(That was one of the many cool parts. Dad shoots Jesse in the chest, Jesse coughs up the bullet, puts it in Dad’s shirt pocket and says, “For you.”)
They’ve got kind of a punk rock attitude, they got their own thing going fashion-wise, weird combinations of leather, trenchcoats, sport coats, rags, suspenders, ripped-off sleeves. (Costume designer Joseph A. Porro also got weird on NEON MANIACS, FRIGHT NIGHT PART 2 and SUPER MARIO BROS., plus he did six Van Damme movies.) At one point Homer wears a tie-dyed William S. Burroughs t-shirt, which is a reference to junkie culture but also is a perfect detail to show he sees himself as the brainier, artier one among this gang of reprobates.
A non-fatal weakness of the movie is that, like BLADE RUNNER, the anarchic bad guys are so vibrant and exciting that the more square hero seems bland by comparison. But parallel to his vampirism Caleb seems to be on the edge of discovering his not-normal-ness, bored of the small town bullshit with his friends. And Mae isn’t some buxom Playmate luring in low-hanging fruit by shaking her boobs around. Maybe she plays like a vampiric pixie dream girl now, but in 1987 a woman with short hair and all-denim signified toughness. I don’t think Caleb would’ve followed some girl in Daisy Duke cutoffs. He went for the one with the torn off sleeves.
And you know what? Caleb’s Dad may wear the standard uniform of a cowboy hat and plaid shirt but he’s not some boring normie either. He did after all give up his regular life to go on this mission for the love of his son. Taking Sarah out of school for it, letting her stay up late. “I do what I want to do when I want to do it,” Sarah brags to Homer, not knowing that’s his philosophy too.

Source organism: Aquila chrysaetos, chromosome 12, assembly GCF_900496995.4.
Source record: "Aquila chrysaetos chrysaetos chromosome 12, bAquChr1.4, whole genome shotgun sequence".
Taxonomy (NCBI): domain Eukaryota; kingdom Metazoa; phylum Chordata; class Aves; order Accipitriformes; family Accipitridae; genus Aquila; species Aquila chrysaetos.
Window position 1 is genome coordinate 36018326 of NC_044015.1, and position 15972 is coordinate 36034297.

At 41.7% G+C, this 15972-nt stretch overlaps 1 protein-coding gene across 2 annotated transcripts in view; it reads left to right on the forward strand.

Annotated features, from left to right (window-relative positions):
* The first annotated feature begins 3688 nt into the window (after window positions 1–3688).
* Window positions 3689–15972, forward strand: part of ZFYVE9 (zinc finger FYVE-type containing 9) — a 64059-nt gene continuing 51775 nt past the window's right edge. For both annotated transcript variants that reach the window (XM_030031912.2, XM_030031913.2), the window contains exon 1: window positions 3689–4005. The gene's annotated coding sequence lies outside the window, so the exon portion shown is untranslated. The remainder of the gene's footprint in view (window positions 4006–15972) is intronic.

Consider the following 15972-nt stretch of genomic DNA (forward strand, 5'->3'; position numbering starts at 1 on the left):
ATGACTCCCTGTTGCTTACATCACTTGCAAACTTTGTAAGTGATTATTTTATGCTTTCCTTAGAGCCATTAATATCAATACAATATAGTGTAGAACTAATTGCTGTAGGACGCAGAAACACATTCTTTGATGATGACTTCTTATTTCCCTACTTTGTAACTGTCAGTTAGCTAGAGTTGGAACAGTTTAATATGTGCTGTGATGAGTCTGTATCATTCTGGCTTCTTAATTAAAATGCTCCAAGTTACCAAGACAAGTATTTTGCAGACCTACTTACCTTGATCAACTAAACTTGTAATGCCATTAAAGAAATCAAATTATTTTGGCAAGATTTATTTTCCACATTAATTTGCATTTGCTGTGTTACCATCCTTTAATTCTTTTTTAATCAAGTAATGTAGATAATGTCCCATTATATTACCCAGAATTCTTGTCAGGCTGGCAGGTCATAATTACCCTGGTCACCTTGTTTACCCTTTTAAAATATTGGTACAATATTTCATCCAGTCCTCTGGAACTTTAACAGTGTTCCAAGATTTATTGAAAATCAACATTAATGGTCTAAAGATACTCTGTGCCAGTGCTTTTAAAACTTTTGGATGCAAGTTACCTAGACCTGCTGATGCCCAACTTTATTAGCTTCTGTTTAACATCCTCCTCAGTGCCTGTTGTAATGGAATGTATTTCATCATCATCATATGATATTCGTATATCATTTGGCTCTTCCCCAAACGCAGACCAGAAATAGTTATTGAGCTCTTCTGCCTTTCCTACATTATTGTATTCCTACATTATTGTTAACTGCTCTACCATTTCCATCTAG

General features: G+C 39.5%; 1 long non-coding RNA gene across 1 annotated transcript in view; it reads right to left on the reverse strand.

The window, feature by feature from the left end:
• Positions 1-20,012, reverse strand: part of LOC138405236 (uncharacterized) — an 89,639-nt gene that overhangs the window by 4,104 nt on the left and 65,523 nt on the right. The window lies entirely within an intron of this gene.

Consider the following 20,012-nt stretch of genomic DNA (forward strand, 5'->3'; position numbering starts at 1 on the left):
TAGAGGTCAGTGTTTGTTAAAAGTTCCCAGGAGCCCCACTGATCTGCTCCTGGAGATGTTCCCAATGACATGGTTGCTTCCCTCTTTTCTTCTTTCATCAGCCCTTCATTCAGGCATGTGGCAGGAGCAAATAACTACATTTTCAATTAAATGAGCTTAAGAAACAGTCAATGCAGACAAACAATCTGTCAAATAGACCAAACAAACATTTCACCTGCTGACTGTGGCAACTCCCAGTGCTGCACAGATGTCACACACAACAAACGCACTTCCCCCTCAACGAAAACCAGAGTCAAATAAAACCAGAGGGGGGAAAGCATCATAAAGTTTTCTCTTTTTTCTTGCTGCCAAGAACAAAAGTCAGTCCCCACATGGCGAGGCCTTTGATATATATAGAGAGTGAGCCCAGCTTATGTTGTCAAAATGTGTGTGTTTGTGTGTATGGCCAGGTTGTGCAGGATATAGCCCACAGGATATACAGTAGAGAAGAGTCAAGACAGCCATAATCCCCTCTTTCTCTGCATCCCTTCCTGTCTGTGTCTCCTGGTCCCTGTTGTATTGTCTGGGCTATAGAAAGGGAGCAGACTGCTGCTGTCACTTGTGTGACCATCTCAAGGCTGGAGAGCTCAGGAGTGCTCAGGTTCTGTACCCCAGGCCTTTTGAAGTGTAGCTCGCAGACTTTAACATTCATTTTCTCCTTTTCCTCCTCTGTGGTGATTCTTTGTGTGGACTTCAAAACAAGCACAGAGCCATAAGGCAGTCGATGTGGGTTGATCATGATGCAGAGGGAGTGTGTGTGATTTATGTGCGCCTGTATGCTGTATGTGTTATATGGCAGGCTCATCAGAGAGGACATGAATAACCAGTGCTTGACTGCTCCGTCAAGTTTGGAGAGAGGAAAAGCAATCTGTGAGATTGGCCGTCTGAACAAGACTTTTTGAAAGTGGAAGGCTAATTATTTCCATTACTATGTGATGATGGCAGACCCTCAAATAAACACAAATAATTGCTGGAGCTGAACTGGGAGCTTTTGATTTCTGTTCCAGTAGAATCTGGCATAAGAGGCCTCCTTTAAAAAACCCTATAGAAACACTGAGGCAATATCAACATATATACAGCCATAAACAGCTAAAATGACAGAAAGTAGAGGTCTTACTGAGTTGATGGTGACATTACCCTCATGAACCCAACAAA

Caleb and his dad are pretty similar. I think he chose the right family to stay with.
And man, does Bigelow give this thing a mood. The red sky, the driving Tangerine Dream score, the incredibly stylish shot of the gang silhouetted as they come over a hill to the doomed watering hole, some unknown light source shining through the fog behind them, illuminating their hair from behind, tracing the edges of their bodies with a line of white.
Man, what about the scene where Mae lets Caleb feed on her, and they’re in front of a bunch of oil wells pumping away? Here are these things that represent the area of the country that the story takes place in, that are just an interesting visual to have in the background, that of course are sucking a finite resource from the earth just like Caleb is doing from Mae. There’s nothing deep about that, it’s almost too on the nose, but it’s fucking cool.
The climactic battle is intimate – just Caleb on a road fighting the gang, nobody else in sight – but fired up with an over-the-top energy. I like that he does drive a big rig (thank you, friendly truck driver – R.I.P.). And I like seeing the vampires’ bodies smoke as they flee under the sun. The flame effects on Homer are extremely well done. For a second I thought “Holy shit, they got that kid to do a fire stunt?” By dint of battle damage, Jesse becomes more traditionally monstrous at the end, his skin black and mottled, shadowed under a black hood, his hands on fire.
One of the original posters tried to sell it by saying “FROM THE PRODUCERS OF THE GOLDEN CHILD AND WITNESS.” I thought that was kinda funny. In recent years there was an unfortunate incident with a DVD cover with Caleb and Mae looking suspiciously like Edward and Bella from TWILIGHT. Luckily now there are plenty of people you can get on board just by saying “directed by Kathryn Bigelow.” I love modern day serious political Kathryn Bigelow, but I love love young hungry hitting-genre-shit-out-of-the-park-with-her-own-unique-spin-on-it Kathryn Bigelow. And NEAR DARK belongs in that category just as solidly as POINT BREAK. A great movie.
(It seems to be hard to come by right now. Hopefully someone’s working on a special edition.)
VERN has been reviewing movies since 1999 and is the author of the books SEAGALOGY: A STUDY OF THE ASS-KICKING FILMS OF STEVEN SEAGAL, YIPPEE KI-YAY MOVIEGOER!: WRITINGS ON BRUCE WILLIS, BADASS CINEMA AND OTHER IMPORTANT TOPICS and NIKETOWN: A NOVEL. His horror-action novel WORM ON A HOOK will arrive later this year.